Investment in scientific research has been prioritized by successive coalition governments as one of the best ways to create jobs and strengthen national competiveness. Research spending has been largely spared the savage cuts inflicted on other sectors as the government meets the austere conditions of its €67.5 billion European Union rescue package.
This science-friendly regime has borne fruit, as seen by Ireland’s impressive rise up the NPI — from 30th in 2008 to 20th in 2012. And if you count the number of published pieces in Nature as a proportion of the number of full-time researchers, Ireland ranks 8th in the world. By that same measure for Nature Immunology, Ireland ranks first.
Unsurprisingly, Ireland’s biggest and best institutions — University College Dublin (UCD) and University of Dublin (better known as Trinity College) — have by far the highest corrected counts, at 5.2 and 2.7, respectively. A notable study on gut microbiota in elderly people by UCD and University College Cork, amongst other Irish and Welsh contributions, was published in Nature. The National University of Ireland, Maynooth, (NUIM) claims third spot with a CC of 1.4, on the strength of being the sole contributor to papers on interleukin-17 signalling in Nature Communications, and on the expression of interferon in Nature Immunology. Despite these highlights, Irish universities do not dine at the top table of world-class science institutions. Trinity ranks 145th and UCD is 269th while NUIM dwells at 423rd.
Irish universities have had to adapt to austerity measures. In 2010, UCD laid off about 8% of its 3,378 staff, including 82 academic posts, while Trinity College had to dip into its endowment to maintain research staff levels.
This year, the Irish government announced new investment in innovative research. The 6-year, €300-million (US$392-million) plan will create seven hubs to connect private companies with academic researchers. The goal is to promote Ireland’s strategic research strengths, such as renewable energy, photonics and nanotechnology, functional foods and drug synthesis.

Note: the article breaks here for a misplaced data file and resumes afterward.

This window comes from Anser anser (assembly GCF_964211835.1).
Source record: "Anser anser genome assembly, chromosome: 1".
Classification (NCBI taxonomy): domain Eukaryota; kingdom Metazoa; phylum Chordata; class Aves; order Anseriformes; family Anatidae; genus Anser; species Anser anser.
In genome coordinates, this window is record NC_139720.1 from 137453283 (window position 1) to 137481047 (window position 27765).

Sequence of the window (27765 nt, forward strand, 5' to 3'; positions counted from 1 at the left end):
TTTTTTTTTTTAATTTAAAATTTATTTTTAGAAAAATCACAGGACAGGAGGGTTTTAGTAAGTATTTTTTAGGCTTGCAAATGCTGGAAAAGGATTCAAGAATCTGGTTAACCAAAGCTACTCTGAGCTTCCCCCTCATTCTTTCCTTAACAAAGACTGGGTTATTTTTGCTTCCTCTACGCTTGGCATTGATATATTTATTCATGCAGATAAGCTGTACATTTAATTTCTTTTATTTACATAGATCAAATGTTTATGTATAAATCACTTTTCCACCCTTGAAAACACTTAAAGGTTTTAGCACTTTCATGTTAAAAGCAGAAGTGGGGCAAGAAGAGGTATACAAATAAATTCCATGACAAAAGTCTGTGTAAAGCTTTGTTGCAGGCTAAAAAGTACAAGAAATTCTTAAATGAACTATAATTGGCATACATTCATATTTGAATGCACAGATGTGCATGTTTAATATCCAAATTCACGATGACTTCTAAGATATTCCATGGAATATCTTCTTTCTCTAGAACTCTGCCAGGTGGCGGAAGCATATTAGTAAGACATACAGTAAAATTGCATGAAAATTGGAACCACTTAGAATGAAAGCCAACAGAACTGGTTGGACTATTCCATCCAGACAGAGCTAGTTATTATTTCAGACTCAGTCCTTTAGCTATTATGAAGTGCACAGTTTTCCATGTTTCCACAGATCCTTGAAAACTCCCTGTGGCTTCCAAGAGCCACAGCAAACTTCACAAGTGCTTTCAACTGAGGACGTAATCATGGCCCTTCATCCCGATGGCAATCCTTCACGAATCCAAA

If Ireland is to build a knowledge-based economy, one that rides the boom and bust of inflated property markets and easy international finance, it’s making the right moves.
Wide-ranging efforts in the largest Latin American nation spread from stem cell research to high-energy physics.
With major efforts to increase international collaboration and a “publish or perish” culture, the largest Latin American country is moving up the NPI rankings, but its scientific community still struggles to produce high-impact publications
Brazil’s position in the Nature Publishing Index (NPI) implies an improving status for science in the country. The Latin American nation, in 27th position, has moved up seven places in the global NPI rankings since 2008. Its corrected count has risen by an annual average of 29.3%.
But such growth in absolute numbers masks a research environment in flux. Critics accuse the funding agencies of focusing too much on the quantity of papers rather than on their impact. “Brazilian scientists have incentives to publish, and are under unprecedented pressure to do so,” says biochemist Rogério Meneghini, a scientific director at sciELO, a database of electronic and open-access journals jointly funded by Fapesp (the São Paulo State Science Foundation) and Brazil’s federal government.
Brazil’s national commitment to science funding has risen slightly in the past few years. At the federal level, research funding as a portion of GDP has crept up from 1% to 1.2%. In São Paulo State, which is responsible for about half of the country’s science output, research spending as a share of GDP has risen from 1.5% to 1.66%. After a genomics boom that started in the late 1990s, most large-scale projects (many funded by Fapesp) now focus on bioenergy, biodiversity and predicting the effects of climate change, with particular consideration given to possible implications on Brazil’s booming agribusiness sector.
Basic research in Brazil is largely the remit of public universities, both at federal and state level. The campuses of the University of São Paulo (USP), through their size (about 90,000 students overall, a third of whom are graduate students) and regular state funding, are strong in many fields, particularly biomedical research and quantum physics.
The Federal University of Rio de Janeiro (UFRJ), with about 50,000 students, has a similarly high profile. Its scientists have led important clinical trials using adult stem cells to treat heart disease and were the first to obtain human iPS cells (induced pluripotent stem cells) in Brazil. In the corrected count for all Nature journals, UFRJ is Brazil’s top-ranked institution, followed by USP; based on the corrected count for only the journal Nature itself, USP takes the highest position.